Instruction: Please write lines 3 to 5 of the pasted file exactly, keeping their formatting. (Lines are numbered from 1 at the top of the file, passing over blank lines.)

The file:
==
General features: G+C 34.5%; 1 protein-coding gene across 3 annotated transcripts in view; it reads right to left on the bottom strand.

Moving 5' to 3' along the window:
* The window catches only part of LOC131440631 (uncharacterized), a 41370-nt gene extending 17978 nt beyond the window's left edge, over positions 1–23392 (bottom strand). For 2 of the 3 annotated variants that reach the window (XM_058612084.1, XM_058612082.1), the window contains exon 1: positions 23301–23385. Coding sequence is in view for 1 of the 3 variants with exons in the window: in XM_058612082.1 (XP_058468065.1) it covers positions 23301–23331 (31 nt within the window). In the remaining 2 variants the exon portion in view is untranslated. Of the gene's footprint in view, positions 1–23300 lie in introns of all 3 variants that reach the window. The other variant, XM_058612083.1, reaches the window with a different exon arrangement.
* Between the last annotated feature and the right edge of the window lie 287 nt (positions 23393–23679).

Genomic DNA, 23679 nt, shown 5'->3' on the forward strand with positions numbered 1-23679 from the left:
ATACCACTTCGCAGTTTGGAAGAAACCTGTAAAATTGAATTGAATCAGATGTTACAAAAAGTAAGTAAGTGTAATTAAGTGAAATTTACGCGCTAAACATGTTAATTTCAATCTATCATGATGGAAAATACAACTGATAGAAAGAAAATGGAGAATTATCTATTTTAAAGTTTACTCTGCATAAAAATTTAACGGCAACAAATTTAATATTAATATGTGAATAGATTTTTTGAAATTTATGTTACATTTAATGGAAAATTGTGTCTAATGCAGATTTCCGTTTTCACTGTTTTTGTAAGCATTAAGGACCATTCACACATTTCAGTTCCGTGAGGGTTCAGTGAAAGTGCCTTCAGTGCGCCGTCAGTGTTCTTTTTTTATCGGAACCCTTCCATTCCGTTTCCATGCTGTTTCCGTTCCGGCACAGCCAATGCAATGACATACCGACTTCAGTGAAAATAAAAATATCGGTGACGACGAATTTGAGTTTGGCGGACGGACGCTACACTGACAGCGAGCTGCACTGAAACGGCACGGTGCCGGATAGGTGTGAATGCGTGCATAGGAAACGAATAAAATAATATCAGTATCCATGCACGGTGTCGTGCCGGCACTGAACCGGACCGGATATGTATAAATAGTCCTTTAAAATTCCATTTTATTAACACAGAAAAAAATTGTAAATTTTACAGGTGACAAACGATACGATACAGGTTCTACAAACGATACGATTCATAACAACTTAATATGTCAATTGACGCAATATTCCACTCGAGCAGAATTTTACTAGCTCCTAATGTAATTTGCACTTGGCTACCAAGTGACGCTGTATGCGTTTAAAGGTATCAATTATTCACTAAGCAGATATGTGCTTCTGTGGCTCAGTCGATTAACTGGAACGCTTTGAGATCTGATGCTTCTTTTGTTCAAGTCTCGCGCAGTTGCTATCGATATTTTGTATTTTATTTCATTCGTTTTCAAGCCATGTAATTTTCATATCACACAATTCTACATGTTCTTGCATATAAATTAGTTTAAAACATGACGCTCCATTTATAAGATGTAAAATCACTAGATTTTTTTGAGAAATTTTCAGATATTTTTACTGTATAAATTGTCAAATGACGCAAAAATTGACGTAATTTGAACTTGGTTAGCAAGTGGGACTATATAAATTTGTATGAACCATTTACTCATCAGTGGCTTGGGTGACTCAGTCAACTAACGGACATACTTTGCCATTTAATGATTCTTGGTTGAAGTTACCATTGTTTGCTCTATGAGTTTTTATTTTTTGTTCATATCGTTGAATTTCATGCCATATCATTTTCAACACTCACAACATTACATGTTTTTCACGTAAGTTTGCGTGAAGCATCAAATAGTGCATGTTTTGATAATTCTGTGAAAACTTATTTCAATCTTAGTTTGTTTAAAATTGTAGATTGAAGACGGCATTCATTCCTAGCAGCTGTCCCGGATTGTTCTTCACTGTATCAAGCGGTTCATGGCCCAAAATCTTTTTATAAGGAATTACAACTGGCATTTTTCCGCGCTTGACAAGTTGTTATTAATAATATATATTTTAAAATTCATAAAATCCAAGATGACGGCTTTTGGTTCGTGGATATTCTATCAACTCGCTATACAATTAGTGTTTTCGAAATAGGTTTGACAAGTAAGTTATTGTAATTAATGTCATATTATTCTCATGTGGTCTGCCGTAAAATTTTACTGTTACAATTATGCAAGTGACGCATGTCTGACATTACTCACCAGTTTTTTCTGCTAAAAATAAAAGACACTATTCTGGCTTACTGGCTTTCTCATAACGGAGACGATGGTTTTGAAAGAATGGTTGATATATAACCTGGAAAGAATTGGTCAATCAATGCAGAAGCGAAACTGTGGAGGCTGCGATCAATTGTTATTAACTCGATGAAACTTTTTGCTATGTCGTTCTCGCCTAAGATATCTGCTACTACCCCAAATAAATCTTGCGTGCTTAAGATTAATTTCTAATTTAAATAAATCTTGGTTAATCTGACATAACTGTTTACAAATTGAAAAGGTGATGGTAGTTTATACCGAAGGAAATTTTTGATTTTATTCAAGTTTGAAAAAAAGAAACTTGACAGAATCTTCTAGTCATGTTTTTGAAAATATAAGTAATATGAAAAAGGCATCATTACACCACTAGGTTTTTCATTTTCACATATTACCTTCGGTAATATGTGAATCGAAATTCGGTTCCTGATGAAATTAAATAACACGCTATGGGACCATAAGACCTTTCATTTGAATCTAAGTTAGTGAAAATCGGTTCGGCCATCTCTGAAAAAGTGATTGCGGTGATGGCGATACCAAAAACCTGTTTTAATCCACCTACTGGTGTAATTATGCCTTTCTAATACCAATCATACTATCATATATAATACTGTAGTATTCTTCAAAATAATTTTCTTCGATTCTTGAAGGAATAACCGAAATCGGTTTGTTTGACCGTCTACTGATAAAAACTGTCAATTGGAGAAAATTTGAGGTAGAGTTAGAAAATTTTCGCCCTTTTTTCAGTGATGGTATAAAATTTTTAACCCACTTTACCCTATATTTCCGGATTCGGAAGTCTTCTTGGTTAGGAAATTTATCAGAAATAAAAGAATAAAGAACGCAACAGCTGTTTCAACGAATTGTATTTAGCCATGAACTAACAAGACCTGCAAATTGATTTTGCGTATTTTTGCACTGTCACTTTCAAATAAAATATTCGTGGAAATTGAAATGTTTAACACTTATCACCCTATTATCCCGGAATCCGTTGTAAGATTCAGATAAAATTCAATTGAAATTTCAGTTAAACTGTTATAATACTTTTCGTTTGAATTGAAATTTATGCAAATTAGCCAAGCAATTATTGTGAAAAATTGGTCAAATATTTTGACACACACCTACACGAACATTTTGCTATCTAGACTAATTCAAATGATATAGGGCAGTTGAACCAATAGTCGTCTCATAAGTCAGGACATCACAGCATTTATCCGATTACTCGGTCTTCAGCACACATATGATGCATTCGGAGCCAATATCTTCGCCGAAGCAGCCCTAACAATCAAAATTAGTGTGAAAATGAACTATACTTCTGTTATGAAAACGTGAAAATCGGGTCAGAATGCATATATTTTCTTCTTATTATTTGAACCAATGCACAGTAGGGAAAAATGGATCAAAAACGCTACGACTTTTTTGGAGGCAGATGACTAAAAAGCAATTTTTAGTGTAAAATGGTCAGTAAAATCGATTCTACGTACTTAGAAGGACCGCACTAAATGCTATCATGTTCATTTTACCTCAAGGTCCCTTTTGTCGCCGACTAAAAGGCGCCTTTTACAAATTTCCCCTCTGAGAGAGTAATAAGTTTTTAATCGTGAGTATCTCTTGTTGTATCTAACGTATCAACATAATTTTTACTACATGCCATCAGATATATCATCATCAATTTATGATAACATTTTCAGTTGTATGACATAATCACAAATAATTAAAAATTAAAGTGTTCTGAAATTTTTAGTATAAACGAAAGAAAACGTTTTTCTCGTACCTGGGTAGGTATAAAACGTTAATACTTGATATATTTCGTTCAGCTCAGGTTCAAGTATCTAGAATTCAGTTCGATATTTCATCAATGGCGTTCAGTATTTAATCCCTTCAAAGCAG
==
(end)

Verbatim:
* The window catches only part of LOC131440631 (uncharacterized), a 41370-nt gene extending 17978 nt beyond the window's left edge, over positions 1–23392 (bottom strand). For 2 of the 3 annotated variants that reach the window (XM_058612084.1, XM_058612082.1), the window contains exon 1: positions 23301–23385. Coding sequence is in view for 1 of the 3 variants with exons in the window: in XM_058612082.1 (XP_058468065.1) it covers positions 23301–23331 (31 nt within the window). In the remaining 2 variants the exon portion in view is untranslated. Of the gene's footprint in view, positions 1–23300 lie in introns of all 3 variants that reach the window. The other variant, XM_058612083.1, reaches the window with a different exon arrangement.
* Between the last annotated feature and the right edge of the window lie 287 nt (positions 23393–23679).

Genomic DNA, 23679 nt, shown 5'->3' on the forward strand with positions numbered 1-23679 from the left: